—is preoccupied with details,
rules, lists, order, organization, or schedules to the extent that
the major point of the activity is lost. . . .
—is unable to discard worn-out or worthless objects even when they have no sentimental value. . . .
—adopts a miserly spending style towards both self and others.
Five other criteria are listed in a box beneath the description of the disorder, and clinicians are cautioned that at least four of the eight must be present in order for the label to be applied.
Finally, Spitzer and the dops argued, here was the answer to the problem of reliability, the issue that had bedevilled psychiatry for years. As they understood it, there were two reasons that doctors couldn’t agree on a diagnosis. The first was informational variance: because of rapport or interview style, different doctors get different information from the same patient. The second was interpretive variance: each doctor carries in his mind his own definition of what a specific disease looks like. One goal of the DSM-III was to reduce interpretive variance by standardizing definitions. Spitzer’s team reasoned that if a clear set of criteria were provided, diagnostic reliability would inevitably improve. They also argued that the criteria would enable mental-health professionals to communicate, and greatly facilitate psychiatric research. But the real victory was that each mental disorder could now be identified by a foolproof little recipe.
Spitzer labored over the DSM-III for six years, often working seventy or eighty hours a week. “He’s kind of an idiot savant of diagnosis—in a good sense, in the sense that he never tires of it,” Allen Frances says. John Talbott, a former president of the American Psychiatric Association, who has been friends with Spitzer for years, says, “I remember the first time I saw him walk into a breakfast at an A.P.A. meeting in a jogging suit, sweating, and having exercised. I was taken aback. The idea that I saw Bob Spitzer away from his suit and computer was mind-shattering.” But Spitzer’s dedication didn’t always endear him to the people he worked with. “He was famous for walking down a crowded hallway and not looking left or right or saying anything to anyone,” one colleague recalled. “He would never say hello. You could stand right next to him and be talking to him and he wouldn’t even hear you. He didn’t seem to recognize that anyone was there.”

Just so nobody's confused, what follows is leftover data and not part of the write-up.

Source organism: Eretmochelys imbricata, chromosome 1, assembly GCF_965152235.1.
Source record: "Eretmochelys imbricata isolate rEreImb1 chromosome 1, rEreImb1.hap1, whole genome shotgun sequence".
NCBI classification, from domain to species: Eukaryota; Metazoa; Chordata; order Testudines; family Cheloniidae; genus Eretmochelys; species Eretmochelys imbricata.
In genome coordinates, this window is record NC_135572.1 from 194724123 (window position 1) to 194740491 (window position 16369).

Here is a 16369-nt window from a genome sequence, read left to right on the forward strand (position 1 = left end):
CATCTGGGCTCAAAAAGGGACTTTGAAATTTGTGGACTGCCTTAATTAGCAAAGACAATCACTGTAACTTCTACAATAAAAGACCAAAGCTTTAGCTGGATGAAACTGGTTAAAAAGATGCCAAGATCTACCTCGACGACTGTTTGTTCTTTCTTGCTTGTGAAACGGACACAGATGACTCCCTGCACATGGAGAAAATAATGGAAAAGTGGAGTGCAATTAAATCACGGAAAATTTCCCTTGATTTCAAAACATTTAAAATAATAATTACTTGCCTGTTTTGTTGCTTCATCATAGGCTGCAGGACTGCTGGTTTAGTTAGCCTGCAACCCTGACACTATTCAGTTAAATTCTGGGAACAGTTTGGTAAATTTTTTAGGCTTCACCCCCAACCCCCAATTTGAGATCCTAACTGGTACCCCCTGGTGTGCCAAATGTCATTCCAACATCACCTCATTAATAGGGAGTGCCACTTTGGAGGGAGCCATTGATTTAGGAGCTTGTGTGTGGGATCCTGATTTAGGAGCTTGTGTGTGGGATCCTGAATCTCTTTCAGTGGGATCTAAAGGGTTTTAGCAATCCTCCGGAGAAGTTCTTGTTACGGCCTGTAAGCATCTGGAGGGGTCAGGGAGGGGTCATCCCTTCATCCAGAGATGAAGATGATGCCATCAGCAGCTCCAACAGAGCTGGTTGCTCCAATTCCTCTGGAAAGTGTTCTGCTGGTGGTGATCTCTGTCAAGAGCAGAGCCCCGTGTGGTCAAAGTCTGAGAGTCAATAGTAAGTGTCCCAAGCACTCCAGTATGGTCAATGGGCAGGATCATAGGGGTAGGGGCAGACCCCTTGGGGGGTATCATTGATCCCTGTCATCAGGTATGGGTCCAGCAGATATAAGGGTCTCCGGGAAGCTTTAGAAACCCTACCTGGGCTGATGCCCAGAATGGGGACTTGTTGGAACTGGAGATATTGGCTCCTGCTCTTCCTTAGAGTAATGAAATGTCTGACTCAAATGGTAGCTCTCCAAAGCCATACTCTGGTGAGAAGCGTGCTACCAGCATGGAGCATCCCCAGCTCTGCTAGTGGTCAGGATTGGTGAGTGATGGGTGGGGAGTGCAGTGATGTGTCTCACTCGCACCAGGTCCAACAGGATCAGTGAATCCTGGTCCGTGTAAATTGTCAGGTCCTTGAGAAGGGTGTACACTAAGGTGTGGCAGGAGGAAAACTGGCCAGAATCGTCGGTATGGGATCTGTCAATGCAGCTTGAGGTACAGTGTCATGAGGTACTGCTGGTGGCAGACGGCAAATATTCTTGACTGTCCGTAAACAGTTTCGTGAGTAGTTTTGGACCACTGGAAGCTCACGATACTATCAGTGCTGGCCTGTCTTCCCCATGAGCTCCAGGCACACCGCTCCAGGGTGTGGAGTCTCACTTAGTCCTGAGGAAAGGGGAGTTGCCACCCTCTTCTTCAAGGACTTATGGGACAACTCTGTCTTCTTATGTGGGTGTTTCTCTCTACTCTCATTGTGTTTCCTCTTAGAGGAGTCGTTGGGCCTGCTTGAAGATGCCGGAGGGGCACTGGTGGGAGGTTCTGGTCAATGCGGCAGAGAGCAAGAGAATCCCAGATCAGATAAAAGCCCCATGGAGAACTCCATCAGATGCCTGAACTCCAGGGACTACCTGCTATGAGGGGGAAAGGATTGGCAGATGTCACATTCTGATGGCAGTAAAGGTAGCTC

Despite Spitzer’s genius at describing the particulars of emotional behavior, he didn’t seem to grasp other people very well. Jean Endicott, his collaborator of many years, says, “He got very involved with issues, with ideas, and with questions. At times he was unaware of how people were responding to him or to the issue. He was surprised when he learned that someone was annoyed. He’d say, ‘Why was he annoyed? What’d I do?’” After years of confrontations, Spitzer is now aware of this shortcoming, and says that he struggles with it in his everyday life. “I find it very hard to give presents,” he says. “I never know what to give. A lot of people, they can see something and say, ‘Oh, that person would like that.’ But that just doesn’t happen to me. It’s not that I’m stingy. I’m just not able to project what they would like.” Frances argues that Spitzer’s emotional myopia has benefitted him in his chosen career: “He doesn’t understand people’s emotions. He knows he doesn’t. But that’s actually helpful in labelling symptoms. It provides less noise.”